U.S. stocks finished Thursday with losses, but were well off the session lows, as investors digested Federal Reserve Chairman Jerome Powell’s dour economic outlook along with lackluster U.S. economic data.
How did equity benchmarks perform?
The Dow Jones Industrial Average /zigman2/quotes/210598065/realtime DJIA +1.85% closed 130.40 points, or 0.4%, lower at 27,901.98, after touching a low of 27,647.93. The S&P 500 index /zigman2/quotes/210599714/realtime SPX +1.95% fell 28.48 points to end at 3,357.01, a decline of 0.8%, following a momentary dip below its 50-day moving average at around 3,339. The Nasdaq Composite Index /zigman2/quotes/210598365/realtime COMP +1.55% retreated 140.19 points, or 1.3%, to 10,910.28.
On Wednesday, the Dow added 36.78 points, or 0.1%, to finish at 28,032.38, while the S&P 500 index shed 15.71 points, or 0.5%, closing at 3,385.49. The Nasdaq Composite Index fell 139.85 points, or 1.3%. The Russell 2000 index /zigman2/quotes/210598147/delayed RUT +2.11% of small-capitalization companies, rose 14.18 points, or 0.9%, to close at 1,552.33.
What drove the market?
The Fed’s warning Wednesday about a slow economic recovery that may need additional fiscal help, along with its expectation that near-zero interest rates will remain in force for a minimum of three years, created some uncertainty for investors hoping for further gains.
“We’re at a point where we’re wondering what’s going to drive the next leg up, without an ongoing flow of positive developments,” said Yung-yu Ma, chief investment strategist at BMO Wealth Management, in an interview.
A day after the Fed released its most recent policy update, investors said the U.S. central bank Chairman Jerome Powell may have unsettled the stock market by emphasizing the challenges facing the U.S. economy due to the pandemic.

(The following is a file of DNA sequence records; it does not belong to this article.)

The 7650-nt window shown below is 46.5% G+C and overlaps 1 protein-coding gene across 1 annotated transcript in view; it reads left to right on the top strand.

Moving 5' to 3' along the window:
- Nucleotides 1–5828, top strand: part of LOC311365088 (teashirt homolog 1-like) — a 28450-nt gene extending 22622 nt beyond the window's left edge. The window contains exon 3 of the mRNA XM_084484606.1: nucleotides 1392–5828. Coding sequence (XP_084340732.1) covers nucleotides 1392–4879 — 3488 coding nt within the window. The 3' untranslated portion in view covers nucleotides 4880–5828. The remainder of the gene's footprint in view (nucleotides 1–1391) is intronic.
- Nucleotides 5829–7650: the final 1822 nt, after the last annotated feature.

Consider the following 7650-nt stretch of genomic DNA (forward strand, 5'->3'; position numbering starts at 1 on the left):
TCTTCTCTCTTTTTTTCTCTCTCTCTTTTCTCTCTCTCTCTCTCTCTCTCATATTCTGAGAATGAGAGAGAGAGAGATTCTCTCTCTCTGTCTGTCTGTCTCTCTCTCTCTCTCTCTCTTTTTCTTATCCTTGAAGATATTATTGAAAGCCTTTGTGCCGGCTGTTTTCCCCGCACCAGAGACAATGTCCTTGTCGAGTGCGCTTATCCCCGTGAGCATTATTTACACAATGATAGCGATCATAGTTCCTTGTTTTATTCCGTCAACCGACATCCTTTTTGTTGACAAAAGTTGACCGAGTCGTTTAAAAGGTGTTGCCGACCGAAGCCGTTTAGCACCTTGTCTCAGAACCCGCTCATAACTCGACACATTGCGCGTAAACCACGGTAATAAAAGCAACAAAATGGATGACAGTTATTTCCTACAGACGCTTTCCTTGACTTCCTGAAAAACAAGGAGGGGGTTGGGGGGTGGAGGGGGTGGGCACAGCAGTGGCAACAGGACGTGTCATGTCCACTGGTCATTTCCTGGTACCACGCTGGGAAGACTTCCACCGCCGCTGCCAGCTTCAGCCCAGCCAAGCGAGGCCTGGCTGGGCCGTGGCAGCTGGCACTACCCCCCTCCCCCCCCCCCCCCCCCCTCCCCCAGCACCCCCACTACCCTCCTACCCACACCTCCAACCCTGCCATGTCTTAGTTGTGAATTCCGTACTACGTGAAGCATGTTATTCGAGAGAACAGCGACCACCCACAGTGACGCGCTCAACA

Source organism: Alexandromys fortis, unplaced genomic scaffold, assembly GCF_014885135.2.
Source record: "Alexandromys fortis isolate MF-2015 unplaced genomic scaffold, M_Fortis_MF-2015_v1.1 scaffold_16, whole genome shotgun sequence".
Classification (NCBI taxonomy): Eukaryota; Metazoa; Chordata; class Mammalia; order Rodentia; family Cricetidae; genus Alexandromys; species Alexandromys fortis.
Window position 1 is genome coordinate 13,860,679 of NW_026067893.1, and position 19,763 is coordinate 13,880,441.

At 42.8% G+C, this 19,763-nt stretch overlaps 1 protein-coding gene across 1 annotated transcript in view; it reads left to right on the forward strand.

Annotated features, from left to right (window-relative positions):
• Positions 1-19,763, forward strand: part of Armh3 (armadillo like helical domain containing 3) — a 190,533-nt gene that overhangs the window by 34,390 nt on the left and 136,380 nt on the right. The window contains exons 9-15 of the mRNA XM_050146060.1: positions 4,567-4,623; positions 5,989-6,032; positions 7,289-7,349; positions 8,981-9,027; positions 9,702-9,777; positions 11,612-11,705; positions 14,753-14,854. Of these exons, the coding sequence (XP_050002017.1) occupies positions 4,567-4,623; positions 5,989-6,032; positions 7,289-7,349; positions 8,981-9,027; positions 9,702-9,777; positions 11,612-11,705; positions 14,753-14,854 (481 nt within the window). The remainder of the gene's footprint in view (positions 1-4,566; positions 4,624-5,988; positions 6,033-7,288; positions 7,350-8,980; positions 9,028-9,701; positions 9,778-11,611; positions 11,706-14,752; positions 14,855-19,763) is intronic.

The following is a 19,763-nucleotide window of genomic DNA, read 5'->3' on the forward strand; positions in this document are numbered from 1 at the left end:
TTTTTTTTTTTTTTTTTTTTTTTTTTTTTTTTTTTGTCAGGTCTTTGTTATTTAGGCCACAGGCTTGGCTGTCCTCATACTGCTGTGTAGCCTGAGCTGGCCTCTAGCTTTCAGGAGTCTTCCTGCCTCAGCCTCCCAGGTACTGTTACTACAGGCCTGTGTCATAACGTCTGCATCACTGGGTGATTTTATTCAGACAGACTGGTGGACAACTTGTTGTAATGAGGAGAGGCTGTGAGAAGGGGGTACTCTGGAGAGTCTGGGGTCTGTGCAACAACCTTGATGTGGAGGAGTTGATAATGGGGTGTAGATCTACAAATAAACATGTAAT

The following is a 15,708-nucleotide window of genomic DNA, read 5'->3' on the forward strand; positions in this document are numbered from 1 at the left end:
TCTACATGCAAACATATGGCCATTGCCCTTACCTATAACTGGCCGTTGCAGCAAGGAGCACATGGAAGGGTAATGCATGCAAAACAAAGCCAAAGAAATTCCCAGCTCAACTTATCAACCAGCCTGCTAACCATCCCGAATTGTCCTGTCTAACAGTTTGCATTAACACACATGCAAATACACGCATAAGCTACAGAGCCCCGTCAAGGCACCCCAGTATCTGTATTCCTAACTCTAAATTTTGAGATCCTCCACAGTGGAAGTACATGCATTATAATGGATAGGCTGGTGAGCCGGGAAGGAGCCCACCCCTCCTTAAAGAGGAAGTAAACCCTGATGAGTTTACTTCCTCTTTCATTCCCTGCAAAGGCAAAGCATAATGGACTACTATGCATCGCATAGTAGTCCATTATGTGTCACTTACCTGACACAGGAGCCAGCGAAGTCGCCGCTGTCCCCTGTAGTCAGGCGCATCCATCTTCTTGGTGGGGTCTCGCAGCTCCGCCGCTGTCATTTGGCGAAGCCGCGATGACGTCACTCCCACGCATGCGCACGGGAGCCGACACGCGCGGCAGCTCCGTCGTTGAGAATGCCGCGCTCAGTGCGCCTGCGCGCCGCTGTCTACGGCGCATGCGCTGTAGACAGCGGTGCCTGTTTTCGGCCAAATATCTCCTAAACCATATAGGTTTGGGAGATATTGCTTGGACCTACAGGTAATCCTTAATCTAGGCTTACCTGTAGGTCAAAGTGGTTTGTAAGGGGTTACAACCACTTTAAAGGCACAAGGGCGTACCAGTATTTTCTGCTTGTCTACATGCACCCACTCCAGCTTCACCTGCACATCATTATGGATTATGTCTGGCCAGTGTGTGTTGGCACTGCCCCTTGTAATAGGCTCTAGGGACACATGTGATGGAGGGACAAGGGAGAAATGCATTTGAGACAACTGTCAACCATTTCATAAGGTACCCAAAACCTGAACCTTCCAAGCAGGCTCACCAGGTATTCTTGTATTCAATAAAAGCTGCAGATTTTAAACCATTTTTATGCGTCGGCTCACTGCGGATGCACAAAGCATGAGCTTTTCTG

The Fed’s “dot plot” showed policymakers expect interest rates to stay near zero until at least 2023, despite the run-up in equity values this year, as the U.S. deals with millions of people who still are unemployed.
However, some analysts view the overall tone of the Fed’s Wednesday statement as a positive for the market’s future prospects.
“It is proof the Fed reaction function has changed. And it is bull fuel for the longer run,” wrote Evercore ISI analysts Krishna Guha and Ernie Tedeschi in a note.
On U.S. fiscal policy, the prospects for another coronavirus aid package remain confused after news reports said Senate Republicans were unmoved by Trump’s call for more spending.
Market participants also watched a reading of the health of the U.S. labor market. Weekly initial jobless benefit claims showed 860,000 Americans filed for unemployment benefits, lower than the estimated 870,000, with continuing claims at 12.63 million, but still reflecting very elevated unemployment levels.
Separately, the Philadelphia Fed manufacturing index fell to 15 in September from 17.2 in prior month, suggesting a slowing pace of the recovery from the COVID-19 pandemic.
In other U.S. economic reports, U.S. home builders started construction on homes at a seasonally adjusted annual rate of 1.42 million in August, representing a 5% decrease from the previous month, but a 3% uptick from a year ago, the U.S. Census Bureau reported Thursday.